Tl;dr: Using computers to produce creative artefacts is a form of computational creativity. Using creative techniques computationally is creative computing. Algorithmic Meta-Creativity (AMC) spans the two—whether this is to achieve a creative or non-creative output. Creativity in humans needs to be interpreted differently to machines. Humans and machines differ in many ways, we have different ‘brains/memory’, ‘thinking processes/software’ and ‘bodies/hardware’. Often creative output by machines is judged in human terms. Computers which are truly artificially intelligent might be capable of true artificial creativity. Until then, they are (philosophical) zombie robots: machines that behave like humans but aren’t conscious. The only alternative is to see any computer creativity as a direct or indirect expression of human creativity using digital means and evaluate it as such. AMC is neither machine creativity nor human creativity—it is both. By acknowledging the undeniable link between computer creativity and its human influence (the machine is just a tool for the human) we enter a new realm of thought. How is AMC defined and evaluated? This thesis addresses this issue. First AMC is embodied in an artefact (a pataphysical search tool: pata.physics.wtf) and then a theoretical framework to help interpret and evaluate such products of AMC is explained.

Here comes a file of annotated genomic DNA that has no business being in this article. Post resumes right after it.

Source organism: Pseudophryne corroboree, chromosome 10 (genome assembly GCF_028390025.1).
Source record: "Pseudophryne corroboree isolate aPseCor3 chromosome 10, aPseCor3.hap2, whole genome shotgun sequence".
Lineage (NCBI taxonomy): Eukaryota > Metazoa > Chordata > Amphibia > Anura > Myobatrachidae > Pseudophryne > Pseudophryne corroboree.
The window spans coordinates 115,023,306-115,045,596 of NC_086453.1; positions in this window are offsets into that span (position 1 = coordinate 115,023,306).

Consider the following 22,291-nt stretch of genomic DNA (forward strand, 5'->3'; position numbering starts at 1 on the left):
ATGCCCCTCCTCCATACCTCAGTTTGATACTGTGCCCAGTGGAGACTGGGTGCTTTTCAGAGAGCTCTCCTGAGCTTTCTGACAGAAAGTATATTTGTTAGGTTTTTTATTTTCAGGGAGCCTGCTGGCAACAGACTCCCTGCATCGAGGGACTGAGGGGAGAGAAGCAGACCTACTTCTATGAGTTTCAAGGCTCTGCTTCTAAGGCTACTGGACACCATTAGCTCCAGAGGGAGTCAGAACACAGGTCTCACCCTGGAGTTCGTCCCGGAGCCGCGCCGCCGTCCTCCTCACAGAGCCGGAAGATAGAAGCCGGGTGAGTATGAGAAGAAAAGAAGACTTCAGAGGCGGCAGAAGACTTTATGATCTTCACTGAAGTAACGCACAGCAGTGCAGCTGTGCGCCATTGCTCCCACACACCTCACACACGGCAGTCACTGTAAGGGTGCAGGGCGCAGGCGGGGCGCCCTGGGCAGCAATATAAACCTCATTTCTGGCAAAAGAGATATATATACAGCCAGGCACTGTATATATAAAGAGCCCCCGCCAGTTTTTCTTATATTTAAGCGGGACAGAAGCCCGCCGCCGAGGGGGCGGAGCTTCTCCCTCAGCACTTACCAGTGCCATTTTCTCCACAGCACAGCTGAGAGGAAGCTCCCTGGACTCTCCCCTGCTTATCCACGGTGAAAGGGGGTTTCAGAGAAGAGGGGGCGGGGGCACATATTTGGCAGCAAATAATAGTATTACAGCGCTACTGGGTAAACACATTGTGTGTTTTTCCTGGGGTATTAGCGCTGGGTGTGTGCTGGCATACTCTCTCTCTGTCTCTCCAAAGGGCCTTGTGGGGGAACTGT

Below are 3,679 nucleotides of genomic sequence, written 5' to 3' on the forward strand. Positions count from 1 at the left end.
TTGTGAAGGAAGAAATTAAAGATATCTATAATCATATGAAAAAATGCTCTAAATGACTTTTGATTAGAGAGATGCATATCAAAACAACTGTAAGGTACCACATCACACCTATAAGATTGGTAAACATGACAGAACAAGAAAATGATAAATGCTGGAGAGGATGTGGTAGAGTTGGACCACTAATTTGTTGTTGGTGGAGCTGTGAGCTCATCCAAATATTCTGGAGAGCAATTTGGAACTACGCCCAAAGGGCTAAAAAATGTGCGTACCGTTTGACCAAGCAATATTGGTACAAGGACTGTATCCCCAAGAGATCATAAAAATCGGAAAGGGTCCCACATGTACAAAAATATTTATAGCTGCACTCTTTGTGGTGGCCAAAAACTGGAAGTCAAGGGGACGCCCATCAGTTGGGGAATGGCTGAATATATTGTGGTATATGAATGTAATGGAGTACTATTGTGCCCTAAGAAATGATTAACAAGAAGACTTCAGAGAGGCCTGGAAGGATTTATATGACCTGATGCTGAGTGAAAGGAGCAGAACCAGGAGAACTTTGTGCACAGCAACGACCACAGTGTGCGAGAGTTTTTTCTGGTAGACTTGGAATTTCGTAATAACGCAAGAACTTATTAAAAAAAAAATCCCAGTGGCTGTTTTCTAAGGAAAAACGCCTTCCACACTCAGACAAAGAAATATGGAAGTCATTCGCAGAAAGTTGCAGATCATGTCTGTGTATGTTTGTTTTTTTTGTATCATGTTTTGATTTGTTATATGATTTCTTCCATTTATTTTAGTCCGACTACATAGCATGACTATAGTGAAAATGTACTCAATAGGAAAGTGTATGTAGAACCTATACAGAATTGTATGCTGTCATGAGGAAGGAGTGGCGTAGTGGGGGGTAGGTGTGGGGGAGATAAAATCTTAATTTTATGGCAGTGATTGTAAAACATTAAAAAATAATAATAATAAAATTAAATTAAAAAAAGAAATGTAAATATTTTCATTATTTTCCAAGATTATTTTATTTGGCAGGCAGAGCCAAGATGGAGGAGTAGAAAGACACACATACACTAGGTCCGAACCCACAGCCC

- PhD